Note

  • All items of problems in problem sets should be done in seperate cells.
  • Do not forget to include title, labels of each line and set axis names for every figure you plot.
  • You can submit incomplete problems. They will be graded as well.
  • Bonus tasks are challenging and non-obligatory. However, they may help you with your final grade.

Problem 1 (Python demo: convolution of a signal)

40 pts

  • First of all download one of the $\verb|.wav|$ files with starcraft sounds from here. Load them in python and play using functions from lecture 1.

Our next goal is to process this signal by multiplying it by a special type of matrix (convolution operation) that will smooth the signal.

  • Before processing this file let us estimate what size of matrix we can afford. Let $N$ be the size of the signal. Estimate analytically memory in megabytes required to store dense square matrix of size $N\times N$ to fit in your operation memory. Cut the signal so that you will not have swap (overflow of the operation memory).
  • Create matrix $T$: $$T_{ij} = \sqrt{\frac{\alpha}{\pi}}e^{-\alpha (i-j)^2}, \quad \alpha = \frac{1}{20}, \quad i,j=1,\dots,N.$$ Avoid using loops or lists! The function scipy.linalg.toeplitz might be helpful for this task. Note: matrices that depend only on difference of indices: $T_{ij} \equiv T_{i-j}$ are called Toeplitz. Toeplitz matrix-by-vector multiplication is called convolution.
  • Multiply matrix $T$ by your signal (for matvec operations use $\verb|numpy|$ package). Plot first $100$ points of the result and first $100$ points of your signal on the same figure. Do the same plots for $\alpha = \frac{1}{5}$, $\alpha = \frac{1}{100}$ using subplots in matplotlib. Make sure that you got results that look like slighly smoothed initial signal.
  • Play the resulting signal. In order to do so format your array into $\verb|int16|$ before playing by using
    your_array = your_array.astype(np.int16)
    
  • Measure times of multiplications by $T$ for different values of $N$ and plot them in loglog scale. What is the slope of this line? Why?
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Problem 2 (Instability of the standard Gram-Schmidt algorithm)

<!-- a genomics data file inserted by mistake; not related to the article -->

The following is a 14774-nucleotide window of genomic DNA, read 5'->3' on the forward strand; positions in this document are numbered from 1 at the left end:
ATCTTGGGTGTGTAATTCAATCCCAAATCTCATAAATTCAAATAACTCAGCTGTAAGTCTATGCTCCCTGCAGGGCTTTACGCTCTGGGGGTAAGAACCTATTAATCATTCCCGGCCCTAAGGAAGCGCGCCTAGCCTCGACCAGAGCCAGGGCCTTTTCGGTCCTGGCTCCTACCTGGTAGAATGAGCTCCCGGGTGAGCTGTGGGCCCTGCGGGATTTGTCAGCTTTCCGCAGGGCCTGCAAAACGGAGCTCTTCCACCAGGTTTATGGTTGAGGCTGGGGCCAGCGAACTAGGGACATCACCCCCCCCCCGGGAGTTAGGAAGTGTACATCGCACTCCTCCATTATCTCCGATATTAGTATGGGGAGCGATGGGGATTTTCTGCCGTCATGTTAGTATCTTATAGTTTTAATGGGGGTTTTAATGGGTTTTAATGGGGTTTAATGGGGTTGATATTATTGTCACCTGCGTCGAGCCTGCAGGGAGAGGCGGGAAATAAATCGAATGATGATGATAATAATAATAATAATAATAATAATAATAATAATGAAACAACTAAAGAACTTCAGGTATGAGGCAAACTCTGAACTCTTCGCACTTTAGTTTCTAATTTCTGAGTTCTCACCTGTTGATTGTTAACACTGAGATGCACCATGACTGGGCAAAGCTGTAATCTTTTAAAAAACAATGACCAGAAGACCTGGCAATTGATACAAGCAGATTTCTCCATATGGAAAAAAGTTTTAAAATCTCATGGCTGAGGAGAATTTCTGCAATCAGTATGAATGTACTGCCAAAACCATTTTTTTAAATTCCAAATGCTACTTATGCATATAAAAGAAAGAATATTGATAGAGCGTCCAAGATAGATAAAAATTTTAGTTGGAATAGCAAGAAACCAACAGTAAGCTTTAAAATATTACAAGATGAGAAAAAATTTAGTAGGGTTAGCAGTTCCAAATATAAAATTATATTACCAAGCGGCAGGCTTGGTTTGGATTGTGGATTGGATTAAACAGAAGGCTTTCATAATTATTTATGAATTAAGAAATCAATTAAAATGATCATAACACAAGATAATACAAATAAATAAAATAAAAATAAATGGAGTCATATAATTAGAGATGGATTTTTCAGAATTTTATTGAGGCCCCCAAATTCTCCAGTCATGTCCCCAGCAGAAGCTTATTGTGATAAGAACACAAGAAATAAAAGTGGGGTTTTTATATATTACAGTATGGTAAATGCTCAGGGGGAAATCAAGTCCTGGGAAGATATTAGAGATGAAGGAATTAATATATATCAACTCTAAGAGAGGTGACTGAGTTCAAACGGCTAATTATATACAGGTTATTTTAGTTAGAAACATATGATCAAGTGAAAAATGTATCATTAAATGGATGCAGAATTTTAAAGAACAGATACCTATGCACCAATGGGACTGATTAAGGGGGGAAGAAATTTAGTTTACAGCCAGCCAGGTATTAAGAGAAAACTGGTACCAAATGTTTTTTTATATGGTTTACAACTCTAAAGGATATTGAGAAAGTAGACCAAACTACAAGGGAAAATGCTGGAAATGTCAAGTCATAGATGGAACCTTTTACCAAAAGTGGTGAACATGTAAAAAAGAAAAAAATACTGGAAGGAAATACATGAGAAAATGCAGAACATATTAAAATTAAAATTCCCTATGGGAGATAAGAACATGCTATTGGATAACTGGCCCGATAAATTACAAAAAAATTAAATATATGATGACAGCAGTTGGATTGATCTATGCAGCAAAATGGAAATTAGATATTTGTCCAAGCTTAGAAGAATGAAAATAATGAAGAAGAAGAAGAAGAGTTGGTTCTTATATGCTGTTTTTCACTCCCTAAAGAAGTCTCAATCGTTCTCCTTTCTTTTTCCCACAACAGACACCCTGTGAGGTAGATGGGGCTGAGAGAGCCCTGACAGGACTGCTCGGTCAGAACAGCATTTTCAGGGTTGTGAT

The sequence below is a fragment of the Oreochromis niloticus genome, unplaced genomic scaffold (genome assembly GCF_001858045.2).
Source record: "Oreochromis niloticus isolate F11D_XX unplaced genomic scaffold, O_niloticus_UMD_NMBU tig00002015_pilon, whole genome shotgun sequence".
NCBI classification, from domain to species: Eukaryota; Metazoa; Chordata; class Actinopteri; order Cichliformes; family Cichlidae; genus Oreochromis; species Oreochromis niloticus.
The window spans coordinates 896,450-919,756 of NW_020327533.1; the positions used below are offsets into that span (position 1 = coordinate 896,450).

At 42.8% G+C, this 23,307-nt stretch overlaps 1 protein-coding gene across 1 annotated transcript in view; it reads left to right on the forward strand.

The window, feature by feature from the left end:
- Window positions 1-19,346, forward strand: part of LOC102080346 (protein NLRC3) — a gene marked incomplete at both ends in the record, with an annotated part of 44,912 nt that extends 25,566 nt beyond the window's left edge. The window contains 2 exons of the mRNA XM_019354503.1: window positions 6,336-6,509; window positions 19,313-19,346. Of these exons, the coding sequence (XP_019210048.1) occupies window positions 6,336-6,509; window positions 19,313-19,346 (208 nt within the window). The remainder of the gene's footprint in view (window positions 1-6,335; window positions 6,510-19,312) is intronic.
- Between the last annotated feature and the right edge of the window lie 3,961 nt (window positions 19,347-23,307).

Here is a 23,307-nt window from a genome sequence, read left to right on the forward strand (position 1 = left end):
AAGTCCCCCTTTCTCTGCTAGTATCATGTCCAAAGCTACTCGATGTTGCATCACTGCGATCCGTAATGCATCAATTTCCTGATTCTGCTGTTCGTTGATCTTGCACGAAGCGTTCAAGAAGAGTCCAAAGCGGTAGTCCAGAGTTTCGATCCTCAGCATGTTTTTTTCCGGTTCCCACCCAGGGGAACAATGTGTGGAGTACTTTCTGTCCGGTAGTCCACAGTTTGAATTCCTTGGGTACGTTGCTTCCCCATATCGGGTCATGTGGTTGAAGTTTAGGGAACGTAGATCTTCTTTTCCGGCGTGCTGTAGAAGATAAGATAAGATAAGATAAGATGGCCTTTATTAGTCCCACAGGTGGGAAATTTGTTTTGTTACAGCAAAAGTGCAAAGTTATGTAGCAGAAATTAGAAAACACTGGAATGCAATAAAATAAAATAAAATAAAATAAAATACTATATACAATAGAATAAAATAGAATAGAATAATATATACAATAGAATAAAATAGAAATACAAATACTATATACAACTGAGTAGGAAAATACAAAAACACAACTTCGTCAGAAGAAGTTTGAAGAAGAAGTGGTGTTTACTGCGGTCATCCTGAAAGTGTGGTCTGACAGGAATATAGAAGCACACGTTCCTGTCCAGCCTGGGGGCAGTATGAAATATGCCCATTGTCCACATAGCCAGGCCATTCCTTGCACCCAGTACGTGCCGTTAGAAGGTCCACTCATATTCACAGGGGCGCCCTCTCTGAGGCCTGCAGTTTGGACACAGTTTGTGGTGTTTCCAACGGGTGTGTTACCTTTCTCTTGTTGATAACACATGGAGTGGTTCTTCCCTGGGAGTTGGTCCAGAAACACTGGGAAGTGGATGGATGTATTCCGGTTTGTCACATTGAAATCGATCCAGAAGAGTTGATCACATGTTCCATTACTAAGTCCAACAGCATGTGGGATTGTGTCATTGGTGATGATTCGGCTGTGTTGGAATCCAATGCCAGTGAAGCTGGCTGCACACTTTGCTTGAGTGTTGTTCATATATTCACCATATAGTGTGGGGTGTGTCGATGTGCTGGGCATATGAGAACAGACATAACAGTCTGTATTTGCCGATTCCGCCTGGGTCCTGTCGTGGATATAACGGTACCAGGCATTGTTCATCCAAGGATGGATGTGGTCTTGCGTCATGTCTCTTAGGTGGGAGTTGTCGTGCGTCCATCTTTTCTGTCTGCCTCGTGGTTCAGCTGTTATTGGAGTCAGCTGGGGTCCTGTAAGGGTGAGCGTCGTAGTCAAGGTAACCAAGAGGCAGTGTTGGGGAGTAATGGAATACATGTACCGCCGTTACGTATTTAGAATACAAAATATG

30 pts

Our goal now is to orthogonalize a system of linearly independent vectors $v_1,\dots,v_n$. The standard algorithm for the task is the Gram-Schmidt algorithm: $$ \begin{split} u_1 &= v_1, \\ u_2 &= v_2 - \frac{(v_2, u_1)}{(u_1, u_1)} u_1, \\ u_3 &= v_3 - \frac{(v_3, u_1)}{(u_1, u_1)} u_1 - \frac{(v_3, u_2)}{(u_2, u_2)} u_2, \\ \dots \\ u_n &= v_n - \frac{(v_n, u_1)}{(u_1, u_1)} u_1 - \frac{(v_n, u_2)}{(u_2, u_2)} u_2 - \dots - \frac{(v_n, u_{n-1})}{(u_{n-1}, u_{n-1})} u_{n-1}. \end{split} $$ Now $u_1, \dots, u_n$ are orthogonal vectors in exact arithmetics. Then to get orthonormal system you should divide each of the vectors by its norm: $u_i := u_i/\|u_i\|$.

  • Implement the described Gram-Schmidt algorithm and check it on a random $10\times 10$ matrix. Note: To check orthogonality calculate the matrix of scalar products $G_{ij} = (u_i, u_j)$ (called Gram matrix) which should be equal to the identity matrix $I$. Error $\|G - I\|$ will show you how far is the system $u_i$ from orthonormal.
  • Create a Hilbert matrix of size $10\times 10$ without using loops.
  • Othogonalize its columns by the described Gram-Schmidt algorithm. Is the Gram matrix close to the identity matrix in this case? How do you think why?

The oberved loss of orthogonality is a problem of this particular algorithm. To avoid it modified Gram-Schmidt algorithm can be used. Moreover we will talk about more advanced algorithms later (QR decomposition lecture).

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Problem 3 (Unitary invariance of norms)

30 pts

One of the key properties of norms that will help us to work easily with singular value decomposition (one of the key concepts of this course; will be discussed later) is unitary invariance of second, spectral and Frobenius norms. Let us prove them.

  • Prove that the second vector norm $\|\cdot\|_2$ is unitary invariant: for any unitary matrix $U$ and any vector $x$ holds $\|Ux\|_2 = \|x\|_2$
  • Prove that the spectral matrix norm $\|\cdot\|_2$ is unitary invariant: for any unitary matrices $U$ and $V$ and for any matrix $A$ holds $\|UAV\|_2 \equiv \|A\|_2$. Hint: use definition of the operator norm
  • In order to prove unitary invariance of the Frobenius norm prove first that $\|A\|^2_F = \text{trace}(AA^*) = \text{trace}(A^*A)$
  • Now prove that the Frobenius norm is unitary invariant. You can use the following property of the trace: $\text{trace}(BC) \equiv \text{trace}(CB)$
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Problem 4 (Bonus)

  • Given $A = [a_{ij}] \in\mathbb{C}^{n\times m}$ prove that for operator matrix norms $\Vert \cdot \Vert_{1}$, $\Vert \cdot \Vert_{\infty}$ hold $$ \Vert A \Vert_{1} = \max_{1\leqslant j \leqslant m} \sum_{i=1}^n |a_{ij}|, \quad \Vert A \Vert_{\infty} = \max_{1\leqslant i \leqslant n} \sum_{j=1}^m |a_{ij}|.$$

  • The norm is called absolute if $\|x\|=\| \lvert x \lvert \|$ holds for any vector $x$, where $x=(x_1,\dots,x_n)^T$ and $\lvert x \lvert = (\lvert x_1 \lvert,\dots, \lvert x_n \lvert)^T$. Give an example of a norm which is not absolute.

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